Understanding your Financial Professional

2009 marks the 40th anniversary of the financial planning profession. It was back in 1969 when pioneers such as Loren Dunton voiced their desire to differentiate between financial salesmen and genuine financial planners. While many important steps have been taken recently to more clearly define the roles of various financial professionals, there’s still an overwhelming sense of confusion among consumers about who is legit and who isn’t within the financial planning profession.

Of the many associations which now exist to train financial professionals and provide business card credentials, the CFP is probably the most well-known. To achieve the CFP designation you have to pass a series of modules covering topics such as investments, estate planning, taxes and insurance. Upon completing the modules, you must also pass a 2-day comprehensive exam which reviews all the content from the modules.
While being a Certified Financial Planner (CFP) doesn’t ensure that you’re the smartest and most well-informed financial planner around, it should provide some relief to clients that their planner is well-versed in a number of different topics. The same can’t be said of some other credentials which can be earned in a matter of hours over the Internet.
Besides credentials, you can also learn a lot by asking an advisor how they are compensated. Pure financial planners generally earn fees, either hourly or based on a percentage of your assets. Some financial planners earn a mix of fees and commissions. If your advisor earns a living purely on commission, that might imply they are more of a ‘broker’ or salesperson of financial products rather than a planner. It’s tricky because many traditional brokers call themselves financial advisors because it’s a more professionally accepted thing to call oneself. However, many stockbrokers aren’t well qualified in retirement and estate planning.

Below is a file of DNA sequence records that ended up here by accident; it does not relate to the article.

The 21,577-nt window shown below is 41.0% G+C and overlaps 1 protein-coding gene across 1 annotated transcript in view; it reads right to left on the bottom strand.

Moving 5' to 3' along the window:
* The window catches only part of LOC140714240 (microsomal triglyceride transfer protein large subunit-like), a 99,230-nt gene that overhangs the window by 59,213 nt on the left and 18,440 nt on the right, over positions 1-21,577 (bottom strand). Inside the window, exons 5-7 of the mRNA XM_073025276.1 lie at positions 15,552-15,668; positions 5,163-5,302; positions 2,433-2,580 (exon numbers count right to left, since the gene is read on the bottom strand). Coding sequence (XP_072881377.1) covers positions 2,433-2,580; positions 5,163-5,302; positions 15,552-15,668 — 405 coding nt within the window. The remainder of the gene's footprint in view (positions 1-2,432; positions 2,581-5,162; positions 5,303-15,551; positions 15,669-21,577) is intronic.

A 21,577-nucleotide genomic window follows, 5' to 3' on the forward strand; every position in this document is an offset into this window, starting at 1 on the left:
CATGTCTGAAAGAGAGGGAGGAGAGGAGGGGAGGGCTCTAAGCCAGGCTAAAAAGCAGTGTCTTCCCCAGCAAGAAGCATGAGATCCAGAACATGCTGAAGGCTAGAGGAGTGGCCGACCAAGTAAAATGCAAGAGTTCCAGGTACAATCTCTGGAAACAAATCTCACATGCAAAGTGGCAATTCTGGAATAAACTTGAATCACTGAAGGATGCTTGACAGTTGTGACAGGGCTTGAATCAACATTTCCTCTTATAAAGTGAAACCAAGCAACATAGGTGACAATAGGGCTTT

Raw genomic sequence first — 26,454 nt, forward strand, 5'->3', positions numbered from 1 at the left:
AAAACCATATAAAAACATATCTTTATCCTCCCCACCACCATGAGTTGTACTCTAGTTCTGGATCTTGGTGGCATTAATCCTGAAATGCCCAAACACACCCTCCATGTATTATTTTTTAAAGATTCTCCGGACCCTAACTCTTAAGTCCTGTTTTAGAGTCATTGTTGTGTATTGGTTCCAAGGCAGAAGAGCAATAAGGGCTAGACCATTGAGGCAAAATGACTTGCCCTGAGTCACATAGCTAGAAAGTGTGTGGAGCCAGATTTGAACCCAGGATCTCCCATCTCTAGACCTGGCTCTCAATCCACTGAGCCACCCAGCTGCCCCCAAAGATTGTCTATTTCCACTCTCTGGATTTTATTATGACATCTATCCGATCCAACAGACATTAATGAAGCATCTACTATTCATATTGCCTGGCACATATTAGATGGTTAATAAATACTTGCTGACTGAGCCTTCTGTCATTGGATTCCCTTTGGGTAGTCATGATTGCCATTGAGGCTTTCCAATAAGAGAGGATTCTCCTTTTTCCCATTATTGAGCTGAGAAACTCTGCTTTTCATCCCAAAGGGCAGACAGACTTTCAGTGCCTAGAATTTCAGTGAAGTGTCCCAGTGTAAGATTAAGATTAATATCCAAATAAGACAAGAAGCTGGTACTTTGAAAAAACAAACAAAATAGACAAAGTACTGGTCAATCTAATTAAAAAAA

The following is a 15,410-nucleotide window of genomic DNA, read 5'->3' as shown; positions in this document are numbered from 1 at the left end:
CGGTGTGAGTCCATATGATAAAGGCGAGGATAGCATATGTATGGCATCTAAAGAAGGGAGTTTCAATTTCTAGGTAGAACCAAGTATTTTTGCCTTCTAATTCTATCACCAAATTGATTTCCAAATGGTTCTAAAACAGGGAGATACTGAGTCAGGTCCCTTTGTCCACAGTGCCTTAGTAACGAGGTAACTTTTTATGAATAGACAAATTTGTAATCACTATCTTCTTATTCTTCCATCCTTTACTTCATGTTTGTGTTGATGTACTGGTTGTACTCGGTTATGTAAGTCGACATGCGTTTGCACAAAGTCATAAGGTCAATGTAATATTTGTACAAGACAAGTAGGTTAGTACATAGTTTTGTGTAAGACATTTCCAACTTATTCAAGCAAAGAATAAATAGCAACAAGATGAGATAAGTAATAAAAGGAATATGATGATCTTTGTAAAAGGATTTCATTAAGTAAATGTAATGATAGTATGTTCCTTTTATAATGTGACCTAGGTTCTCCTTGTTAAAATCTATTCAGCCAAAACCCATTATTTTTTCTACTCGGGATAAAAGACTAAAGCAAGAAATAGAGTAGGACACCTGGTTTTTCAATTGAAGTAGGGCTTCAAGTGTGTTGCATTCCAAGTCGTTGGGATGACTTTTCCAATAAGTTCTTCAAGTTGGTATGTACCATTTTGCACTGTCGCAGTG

The point is, figure out what you’re looking for when choosing an advisor to work with. If you like to trade securities, you might be looking for a traditional broker. If you’re looking to create a strategy for distributing your assets during retirement, you probably want a well-qualified planner.
Please feel free to e-mail me with questions or comments.
Russell Bailyn
Wealth Manager
Premier Financial Advisors, Inc
14 E 60th Street, #402
New York, NY 10022
P: 212-752-4343 *31
F: 212-752-7673
Securities and certain investment advisory services offered through: First Allied Securities, Inc., a registered Broker/Dealer. Member: FINRA/SIPC. Premier Financial Advisors, Inc. is a Registered Investment Advisor. First Allied Securities & Premier Financial Advisors are not affiliated entities.

2 thoughts on “Understanding your Financial Professional”

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